By Robin Plewes
The Story of Wild Canadian Ponies
In collecting insulators, I'm sure most of you know the usual avenues used to acquire pieces for our collections. Whether we hike the rail beds, scrounge the yards sales, advertise in local papers or buy through mail order, there is a method, or methods, that suit our individual style.
Certain types of insulators have a better chance of being acquired through one method versus another. Telegraph insulators tend to be found along rail beds for example.
I have wondered for a number of years, how old rural phone lines were taken down, and what happened to the insulators of course. As one of my best methods for finding ponies (CD 102) and tolls (CD 121) has been rural auctions, I suspect that many miles of poles, crossarms and insulators went to the nearest enterprising farm. Since most farmers tend to be enterprising by nature, very little remains of the open wire phone systems.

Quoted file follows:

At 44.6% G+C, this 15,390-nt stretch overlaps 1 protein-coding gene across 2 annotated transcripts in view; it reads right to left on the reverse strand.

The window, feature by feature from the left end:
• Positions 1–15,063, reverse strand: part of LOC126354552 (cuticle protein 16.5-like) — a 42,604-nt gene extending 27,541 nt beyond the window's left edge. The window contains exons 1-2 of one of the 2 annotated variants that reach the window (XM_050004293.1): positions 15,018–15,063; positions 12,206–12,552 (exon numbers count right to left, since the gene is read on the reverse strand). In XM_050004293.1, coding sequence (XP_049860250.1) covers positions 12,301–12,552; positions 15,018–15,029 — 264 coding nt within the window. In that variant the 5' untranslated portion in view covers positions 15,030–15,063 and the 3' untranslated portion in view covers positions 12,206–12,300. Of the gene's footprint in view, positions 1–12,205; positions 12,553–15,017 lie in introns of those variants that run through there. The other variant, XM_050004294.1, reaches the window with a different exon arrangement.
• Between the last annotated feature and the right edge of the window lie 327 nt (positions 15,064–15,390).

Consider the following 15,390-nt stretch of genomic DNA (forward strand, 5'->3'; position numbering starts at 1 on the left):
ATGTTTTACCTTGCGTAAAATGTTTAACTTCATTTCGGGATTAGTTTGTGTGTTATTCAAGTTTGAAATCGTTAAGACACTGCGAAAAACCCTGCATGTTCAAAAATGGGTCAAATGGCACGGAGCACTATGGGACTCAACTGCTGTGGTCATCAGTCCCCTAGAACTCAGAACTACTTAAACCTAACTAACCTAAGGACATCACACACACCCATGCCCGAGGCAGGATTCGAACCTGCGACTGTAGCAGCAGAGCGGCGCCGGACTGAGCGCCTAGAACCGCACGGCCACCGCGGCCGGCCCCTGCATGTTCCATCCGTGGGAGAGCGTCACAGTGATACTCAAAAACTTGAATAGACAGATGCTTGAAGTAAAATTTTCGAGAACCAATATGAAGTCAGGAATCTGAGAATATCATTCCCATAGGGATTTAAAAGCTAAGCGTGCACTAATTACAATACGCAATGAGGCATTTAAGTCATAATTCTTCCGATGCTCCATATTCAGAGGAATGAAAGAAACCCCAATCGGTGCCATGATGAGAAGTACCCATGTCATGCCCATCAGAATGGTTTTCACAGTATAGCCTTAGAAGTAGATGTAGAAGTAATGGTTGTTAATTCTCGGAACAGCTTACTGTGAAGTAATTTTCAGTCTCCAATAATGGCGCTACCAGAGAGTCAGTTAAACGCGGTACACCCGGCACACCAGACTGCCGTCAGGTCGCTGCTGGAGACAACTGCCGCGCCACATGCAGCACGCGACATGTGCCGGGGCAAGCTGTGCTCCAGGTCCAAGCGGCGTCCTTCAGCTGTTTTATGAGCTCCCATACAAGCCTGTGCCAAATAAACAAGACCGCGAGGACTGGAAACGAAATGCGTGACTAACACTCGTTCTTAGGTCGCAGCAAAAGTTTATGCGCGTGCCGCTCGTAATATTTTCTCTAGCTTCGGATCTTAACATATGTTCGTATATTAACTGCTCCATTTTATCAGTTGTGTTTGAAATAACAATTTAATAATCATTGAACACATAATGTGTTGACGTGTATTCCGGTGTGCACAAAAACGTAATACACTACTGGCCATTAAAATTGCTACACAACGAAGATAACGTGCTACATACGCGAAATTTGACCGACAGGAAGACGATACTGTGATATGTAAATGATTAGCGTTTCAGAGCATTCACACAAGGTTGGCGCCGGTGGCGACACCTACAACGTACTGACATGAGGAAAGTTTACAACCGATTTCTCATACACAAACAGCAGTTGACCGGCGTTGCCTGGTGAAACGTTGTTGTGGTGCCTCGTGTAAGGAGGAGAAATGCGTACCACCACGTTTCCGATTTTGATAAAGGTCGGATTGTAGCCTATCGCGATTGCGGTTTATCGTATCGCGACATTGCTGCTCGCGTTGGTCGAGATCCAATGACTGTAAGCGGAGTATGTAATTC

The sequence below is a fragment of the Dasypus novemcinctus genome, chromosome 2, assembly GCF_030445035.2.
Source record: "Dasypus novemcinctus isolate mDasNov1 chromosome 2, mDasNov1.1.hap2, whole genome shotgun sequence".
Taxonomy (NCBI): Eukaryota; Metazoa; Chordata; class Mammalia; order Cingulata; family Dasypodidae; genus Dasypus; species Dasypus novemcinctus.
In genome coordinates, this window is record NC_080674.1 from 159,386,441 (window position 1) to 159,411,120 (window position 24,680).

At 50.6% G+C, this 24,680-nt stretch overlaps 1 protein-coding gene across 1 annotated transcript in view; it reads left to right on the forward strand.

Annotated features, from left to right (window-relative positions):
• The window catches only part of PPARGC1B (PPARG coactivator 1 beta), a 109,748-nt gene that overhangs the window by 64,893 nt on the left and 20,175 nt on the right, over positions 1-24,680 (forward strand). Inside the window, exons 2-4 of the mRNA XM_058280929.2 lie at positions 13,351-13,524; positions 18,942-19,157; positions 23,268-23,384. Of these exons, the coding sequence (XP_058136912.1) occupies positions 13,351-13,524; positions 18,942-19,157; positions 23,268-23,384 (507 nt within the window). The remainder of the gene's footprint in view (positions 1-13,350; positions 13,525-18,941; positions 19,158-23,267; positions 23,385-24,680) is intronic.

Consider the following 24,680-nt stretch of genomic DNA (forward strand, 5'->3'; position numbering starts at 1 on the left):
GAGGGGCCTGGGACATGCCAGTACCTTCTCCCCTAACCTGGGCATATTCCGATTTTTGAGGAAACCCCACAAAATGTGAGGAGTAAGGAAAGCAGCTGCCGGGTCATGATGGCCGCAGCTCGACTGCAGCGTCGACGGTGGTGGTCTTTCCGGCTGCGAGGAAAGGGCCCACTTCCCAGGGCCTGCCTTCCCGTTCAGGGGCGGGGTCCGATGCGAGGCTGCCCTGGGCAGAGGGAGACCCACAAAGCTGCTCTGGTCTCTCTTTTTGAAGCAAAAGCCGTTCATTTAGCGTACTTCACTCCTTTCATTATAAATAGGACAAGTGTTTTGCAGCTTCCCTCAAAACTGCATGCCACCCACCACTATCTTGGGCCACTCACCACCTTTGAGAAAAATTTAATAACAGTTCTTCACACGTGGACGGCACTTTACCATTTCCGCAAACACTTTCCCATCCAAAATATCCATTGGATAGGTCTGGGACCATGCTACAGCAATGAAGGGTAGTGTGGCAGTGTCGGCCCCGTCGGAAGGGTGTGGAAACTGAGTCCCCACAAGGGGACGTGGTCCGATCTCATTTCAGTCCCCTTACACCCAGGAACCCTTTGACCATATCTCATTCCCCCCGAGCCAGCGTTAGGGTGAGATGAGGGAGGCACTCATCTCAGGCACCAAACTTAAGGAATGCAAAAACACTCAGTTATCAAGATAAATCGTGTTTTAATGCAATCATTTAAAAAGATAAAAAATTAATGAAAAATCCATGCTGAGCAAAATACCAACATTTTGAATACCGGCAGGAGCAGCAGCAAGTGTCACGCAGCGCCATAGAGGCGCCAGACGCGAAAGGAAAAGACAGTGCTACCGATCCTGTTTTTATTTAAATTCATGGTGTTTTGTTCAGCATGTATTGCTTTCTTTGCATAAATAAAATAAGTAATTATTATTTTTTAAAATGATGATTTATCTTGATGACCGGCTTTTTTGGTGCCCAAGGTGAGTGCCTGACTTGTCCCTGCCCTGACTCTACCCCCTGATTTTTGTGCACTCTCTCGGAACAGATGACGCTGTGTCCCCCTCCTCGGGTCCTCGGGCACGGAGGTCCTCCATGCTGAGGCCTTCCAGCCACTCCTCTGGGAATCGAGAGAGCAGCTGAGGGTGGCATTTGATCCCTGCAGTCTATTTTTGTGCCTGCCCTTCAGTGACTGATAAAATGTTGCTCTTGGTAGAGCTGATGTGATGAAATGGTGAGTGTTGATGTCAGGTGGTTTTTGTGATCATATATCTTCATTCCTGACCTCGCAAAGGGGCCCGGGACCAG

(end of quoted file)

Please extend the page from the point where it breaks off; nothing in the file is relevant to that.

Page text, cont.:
I have seen phone poles, currently in use, with notches where the crossarms used to be. Digging around under these poles has yielded absolutely nothing. Perhaps the pole has been reused and therefore there would be no debris from it's days of open wire service. Ontario has fairly stringent rules concerning the installation of used poles. This combined with the fact that the former crossarm notch is such that the old open wire line would have run the same way as the present big black wire. It seems unlikely that the pole installation crew would consistently orientate the pole in this manner, were they reusing them from another location. All this tells me that the open wire materials have mostly been removed from the site of use and are now very hard to find in the "wild" as a result.
Development has taken off in recent years. Building of new roads and widening of others have made it tough to find former pole sites, let alone the open wire debris.
I have checked out both the libraries and the archives for maps showing where the open wire lines ran. These maps have lead me to a few pole sites on public and private property. I did find a piece of a NN CD 133 at one spot, but generally everything had been cleaned up. It could be that demolition crews were instructed to ensure the complete removal. Safety and the high visibility of a public roadside maybe possible reasons.